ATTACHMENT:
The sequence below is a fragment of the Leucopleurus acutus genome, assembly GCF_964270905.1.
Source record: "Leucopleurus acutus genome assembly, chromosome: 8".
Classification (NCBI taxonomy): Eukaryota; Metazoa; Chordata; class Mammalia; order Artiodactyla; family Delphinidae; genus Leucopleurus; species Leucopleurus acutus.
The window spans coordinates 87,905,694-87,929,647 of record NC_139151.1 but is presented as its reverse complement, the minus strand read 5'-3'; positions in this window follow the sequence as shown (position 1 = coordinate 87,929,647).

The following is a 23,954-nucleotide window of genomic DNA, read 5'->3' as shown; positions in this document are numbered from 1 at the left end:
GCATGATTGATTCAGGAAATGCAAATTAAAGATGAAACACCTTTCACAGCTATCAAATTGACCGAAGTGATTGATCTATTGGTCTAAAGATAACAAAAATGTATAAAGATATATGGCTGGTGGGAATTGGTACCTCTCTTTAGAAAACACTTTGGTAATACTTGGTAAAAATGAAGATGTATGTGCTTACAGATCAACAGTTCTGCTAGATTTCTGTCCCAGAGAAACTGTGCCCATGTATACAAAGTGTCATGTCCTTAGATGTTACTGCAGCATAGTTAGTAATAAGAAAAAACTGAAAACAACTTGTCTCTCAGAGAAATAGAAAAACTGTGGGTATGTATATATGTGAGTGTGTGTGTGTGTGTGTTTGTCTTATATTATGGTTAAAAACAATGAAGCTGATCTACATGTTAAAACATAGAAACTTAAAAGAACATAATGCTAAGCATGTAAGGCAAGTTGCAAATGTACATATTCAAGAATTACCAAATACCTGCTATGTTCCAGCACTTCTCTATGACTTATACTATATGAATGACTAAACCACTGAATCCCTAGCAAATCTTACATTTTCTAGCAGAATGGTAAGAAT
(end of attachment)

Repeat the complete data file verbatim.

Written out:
The sequence below is a fragment of the Leucopleurus acutus genome, assembly GCF_964270905.1.
Source record: "Leucopleurus acutus genome assembly, chromosome: 8".
Classification (NCBI taxonomy): Eukaryota; Metazoa; Chordata; class Mammalia; order Artiodactyla; family Delphinidae; genus Leucopleurus; species Leucopleurus acutus.
The window spans coordinates 87,905,694-87,929,647 of record NC_139151.1 but is presented as its reverse complement, the minus strand read 5'-3'; positions in this window follow the sequence as shown (position 1 = coordinate 87,929,647).

The following is a 23,954-nucleotide window of genomic DNA, read 5'->3' as shown; positions in this document are numbered from 1 at the left end:
GCATGATTGATTCAGGAAATGCAAATTAAAGATGAAACACCTTTCACAGCTATCAAATTGACCGAAGTGATTGATCTATTGGTCTAAAGATAACAAAAATGTATAAAGATATATGGCTGGTGGGAATTGGTACCTCTCTTTAGAAAACACTTTGGTAATACTTGGTAAAAATGAAGATGTATGTGCTTACAGATCAACAGTTCTGCTAGATTTCTGTCCCAGAGAAACTGTGCCCATGTATACAAAGTGTCATGTCCTTAGATGTTACTGCAGCATAGTTAGTAATAAGAAAAAACTGAAAACAACTTGTCTCTCAGAGAAATAGAAAAACTGTGGGTATGTATATATGTGAGTGTGTGTGTGTGTGTGTTTGTCTTATATTATGGTTAAAAACAATGAAGCTGATCTACATGTTAAAACATAGAAACTTAAAAGAACATAATGCTAAGCATGTAAGGCAAGTTGCAAATGTACATATTCAAGAATTACCAAATACCTGCTATGTTCCAGCACTTCTCTATGACTTATACTATATGAATGACTAAACCACTGAATCCCTAGCAAATCTTACATTTTCTAGCAGAATGGTAAGAAT